Vaccination for meningococcal is aimed at stopping the transmission between asymptomatic colonised people and those who are susceptible and non-colonised. In light of the recent increase in W135 and Y serotype illness, targeted state-based immunisation programmes were introduced in 2017 for adolescents (targeting 15 – 19 year olds) to protect the age bracket with the highest rates of nasopharyngeal colonisation. For other age groups, the quadrivalent meningococcal vaccine may be provided through private prescription. Vaccination should be recommended for:
- People at increased risk of IMD – those with known complement disorders, functional or anatomical asplenia, and other immunocompromising conditions
- Children in age groups with increased incidence of IMD or high carriage rates of meningitidis – particularly those aged <2 years and adolescents, or those living in close quarters such as boarding school or college accommodation
- Travellers – in particular to the ‘meningitis belt’ of Africa. Proof of immunisation with the 4vMenCV is also a requisite for pilgrims attending the annual Hajj in Mecca.
Which should I prescribe? Are they all the same?
There are two types of quadrivalent meningococcal vaccination – polysaccharide and conjugate vaccines. However, as of early 2017, the polysaccharide vaccines (MPSV4; Mencevax and Menomune) have been discontinued in Australia due to their poorer immunogenicity potential. The available conjugate vaccines (4vMenCV) work by conjugating the antigens of four serogroups (A, C, W135 and Y) to a carrier protein. All are safe and immunogenic. Available 4vMenCV in Australia include:
- Menactra (Sanofi Pasteur)
- Menveo (GSK)
- Nimenrix (Pfizer)
The brand and dosing regimen depends upon the age group you are prescribing for, but for healthy children:
|Age at presentation to commence immunisation course||Recommended brand||Number of doses required||Interval between doses|
|≤ 6 months*||Menveo||3 doses||8 weeks|
|7 – 11 months||Menveo||2 doses||12 weeks|
|12 – 23 months||
|≥2 years||Any||1 dose||–|
*Immunisation is not indicated in children <2/12
A simple rule is to prescribe Menveo for younger age groups opening to broader possibilities with increased age; and the younger the child, the more doses that will be required. Booster doses will be needed in adolescence, and for travellers. The vaccines are not interchangeable, and commencing a course with one brand requires completion of the course with that brand.
But there doesn’t seem to be any quadrivalent vaccines around?
A worldwide shortage of quadrivalent vaccines has impacted the Australian supply, largely driven by a demand increase which was unprecedented by the pharmaceutical companies. The international supply is prioritised to nations that have implemented the vaccination into their national immunisation programmes. Pharmaceutical companies have recognised this, and are trying to increase supply to global demand levels.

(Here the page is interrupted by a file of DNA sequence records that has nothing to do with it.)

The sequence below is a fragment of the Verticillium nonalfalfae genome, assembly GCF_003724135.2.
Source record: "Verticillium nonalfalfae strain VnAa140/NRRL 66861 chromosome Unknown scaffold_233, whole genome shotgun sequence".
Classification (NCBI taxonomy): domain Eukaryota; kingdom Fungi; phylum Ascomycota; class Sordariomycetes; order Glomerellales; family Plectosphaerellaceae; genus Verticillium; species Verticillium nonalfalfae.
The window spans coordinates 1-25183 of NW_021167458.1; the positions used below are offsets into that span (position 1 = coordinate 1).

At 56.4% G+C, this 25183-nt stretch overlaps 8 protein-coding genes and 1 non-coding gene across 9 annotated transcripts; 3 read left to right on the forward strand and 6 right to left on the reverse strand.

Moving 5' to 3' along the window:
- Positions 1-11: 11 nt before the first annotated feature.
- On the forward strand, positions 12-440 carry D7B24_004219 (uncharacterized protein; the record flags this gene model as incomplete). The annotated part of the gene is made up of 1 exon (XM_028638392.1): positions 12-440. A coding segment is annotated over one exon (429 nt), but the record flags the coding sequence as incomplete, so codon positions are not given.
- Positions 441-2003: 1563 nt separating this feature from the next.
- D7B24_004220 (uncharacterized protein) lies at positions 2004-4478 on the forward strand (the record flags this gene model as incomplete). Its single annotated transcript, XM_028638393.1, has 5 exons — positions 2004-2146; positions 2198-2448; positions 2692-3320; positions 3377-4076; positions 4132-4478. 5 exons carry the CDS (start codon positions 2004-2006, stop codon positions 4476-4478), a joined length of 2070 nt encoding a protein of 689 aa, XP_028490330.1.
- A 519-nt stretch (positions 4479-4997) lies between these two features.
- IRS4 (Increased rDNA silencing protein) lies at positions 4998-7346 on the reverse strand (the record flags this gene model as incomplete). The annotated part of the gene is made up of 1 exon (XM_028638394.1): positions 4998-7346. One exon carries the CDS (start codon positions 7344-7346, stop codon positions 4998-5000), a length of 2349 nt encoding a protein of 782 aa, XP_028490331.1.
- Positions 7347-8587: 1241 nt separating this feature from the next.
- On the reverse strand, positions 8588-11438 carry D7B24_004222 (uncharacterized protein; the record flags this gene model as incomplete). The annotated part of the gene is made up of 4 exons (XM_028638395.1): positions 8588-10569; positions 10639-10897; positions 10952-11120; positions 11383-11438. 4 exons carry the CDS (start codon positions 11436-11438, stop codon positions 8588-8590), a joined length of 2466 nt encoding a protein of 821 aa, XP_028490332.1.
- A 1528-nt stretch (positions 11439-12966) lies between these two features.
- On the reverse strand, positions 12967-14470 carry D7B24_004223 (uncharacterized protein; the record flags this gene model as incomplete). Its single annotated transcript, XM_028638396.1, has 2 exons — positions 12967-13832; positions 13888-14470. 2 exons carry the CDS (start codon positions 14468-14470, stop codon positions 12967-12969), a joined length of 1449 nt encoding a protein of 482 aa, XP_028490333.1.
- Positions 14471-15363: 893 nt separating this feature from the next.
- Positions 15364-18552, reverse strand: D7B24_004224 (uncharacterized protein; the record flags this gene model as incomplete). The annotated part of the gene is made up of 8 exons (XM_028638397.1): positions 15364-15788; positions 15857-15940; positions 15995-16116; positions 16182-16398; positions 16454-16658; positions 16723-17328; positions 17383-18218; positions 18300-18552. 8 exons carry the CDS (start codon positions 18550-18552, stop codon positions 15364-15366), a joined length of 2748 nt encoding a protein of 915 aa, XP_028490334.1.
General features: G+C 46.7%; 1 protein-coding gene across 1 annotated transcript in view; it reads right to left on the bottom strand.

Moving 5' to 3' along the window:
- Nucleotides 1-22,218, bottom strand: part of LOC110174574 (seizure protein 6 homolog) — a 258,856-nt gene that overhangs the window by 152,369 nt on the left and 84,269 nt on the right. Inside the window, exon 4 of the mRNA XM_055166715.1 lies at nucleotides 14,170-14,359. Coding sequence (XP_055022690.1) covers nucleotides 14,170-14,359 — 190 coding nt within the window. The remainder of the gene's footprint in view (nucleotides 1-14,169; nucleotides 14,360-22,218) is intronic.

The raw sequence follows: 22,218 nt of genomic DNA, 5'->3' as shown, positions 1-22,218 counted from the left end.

The bottom line:
- Up to one quarter of children carry Neisseria meningitidis in their nasopharynx. Risk factors for progression to invasive disease include exposure to cigarette smoke, a recent or concurrent viral illness, living in close confines or immunodeficiency (particularly within the complement pathway)
- Serotype W135 is currently the most common strain causing invasive meningococcal disease in Australia, although disease incidence remains extremely rare
- Vaccination should be encouraged for children in age groups with increased incidence of IMD or high carriage rates of meningitidis, particularly children aged <2 years and adolescents, and those living in close quarters such as boarding school or college accommodation
- Adolescents (aged 15 – 19 years) are currently eligible to receive the quadrivalent vaccine under the national immunisation programme administered via state-based programmes
- Children >2 months can be immunised on a private prescription using one of 3 available conjugate quadrivalent vaccines which require increasing doses when the course is commenced at a younger age. The available vaccines are not interchangeable and a course needs to be completed with the brand in which it was commenced.
 The World Health Organisation; Global Health Observatory Data: Number of suspected meningitis cases and deaths reported (2010); Available: http://www.who.int/gho/epidemic_diseases/meningitis/suspected_cases_deaths_text/en/
 Christensen, H. et al. Meningococcal carriage by age: a systematic review and meta-analysis. Lancet Infectious Diseases (2010); 10(12) 853-61.
 Ellison, R. et al. Prevalence of congenital or acquired complement deficiency in patients with sporadic meningococcal disease. NEJM(1983),308(16), 913.
 Fischer, M. et al. Tobacco smoke as a risk factor for meningococcal disease. Paediatric Infectious Disease Journal; 1997; 16(10); 979.
 Australian Government Department of Health. Invasive meningococcal disease national surveillance report, with a focus on MenW. 9 January 2017. Available from: ntent/ohp-meningococcal-W.htm (Accessed February 2017)
 Lahra MM, Enriquez RP. Australian Meningococcal Surveillance Programme annual report, 2012. Communicable Diseases Intelligence 2013;37:E224-32
 National centre for immunisation research and surveillance; March 2017. http://www.ncirs.edu.au/assets/provider_resources/fact-sheets/meningococcal-vaccines-fact-sheet.pdf
 Australian Government Department of Health Invasive Meningococcal Disease National Surveillance Report; 12 December 2016
 . Gasparini R, Panatto D. Meningococcal glycoconjugate vaccines. Human Vaccines 2011;7:170-82